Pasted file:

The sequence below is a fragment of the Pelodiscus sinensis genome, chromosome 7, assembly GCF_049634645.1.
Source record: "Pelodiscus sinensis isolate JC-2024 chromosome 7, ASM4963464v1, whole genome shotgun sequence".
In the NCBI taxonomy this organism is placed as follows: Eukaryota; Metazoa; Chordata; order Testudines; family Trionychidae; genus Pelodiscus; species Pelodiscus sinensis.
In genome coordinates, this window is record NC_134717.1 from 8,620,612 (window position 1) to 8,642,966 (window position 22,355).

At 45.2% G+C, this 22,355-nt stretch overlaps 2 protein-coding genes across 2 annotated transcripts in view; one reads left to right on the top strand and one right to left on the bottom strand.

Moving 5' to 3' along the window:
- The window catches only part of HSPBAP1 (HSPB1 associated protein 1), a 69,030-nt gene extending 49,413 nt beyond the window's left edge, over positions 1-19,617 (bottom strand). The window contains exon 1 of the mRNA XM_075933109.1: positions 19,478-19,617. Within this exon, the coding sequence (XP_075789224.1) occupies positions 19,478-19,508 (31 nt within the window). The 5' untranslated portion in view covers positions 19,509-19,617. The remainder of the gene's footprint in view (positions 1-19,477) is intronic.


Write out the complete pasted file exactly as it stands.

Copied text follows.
The sequence below is a fragment of the Pelodiscus sinensis genome, chromosome 7, assembly GCF_049634645.1.
Source record: "Pelodiscus sinensis isolate JC-2024 chromosome 7, ASM4963464v1, whole genome shotgun sequence".
In the NCBI taxonomy this organism is placed as follows: Eukaryota; Metazoa; Chordata; order Testudines; family Trionychidae; genus Pelodiscus; species Pelodiscus sinensis.
In genome coordinates, this window is record NC_134717.1 from 8,620,612 (window position 1) to 8,642,966 (window position 22,355).

At 45.2% G+C, this 22,355-nt stretch overlaps 2 protein-coding genes across 2 annotated transcripts in view; one reads left to right on the top strand and one right to left on the bottom strand.

Moving 5' to 3' along the window:
- The window catches only part of HSPBAP1 (HSPB1 associated protein 1), a 69,030-nt gene extending 49,413 nt beyond the window's left edge, over positions 1-19,617 (bottom strand). The window contains exon 1 of the mRNA XM_075933109.1: positions 19,478-19,617. Within this exon, the coding sequence (XP_075789224.1) occupies positions 19,478-19,508 (31 nt within the window). The 5' untranslated portion in view covers positions 19,509-19,617. The remainder of the gene's footprint in view (positions 1-19,477) is intronic.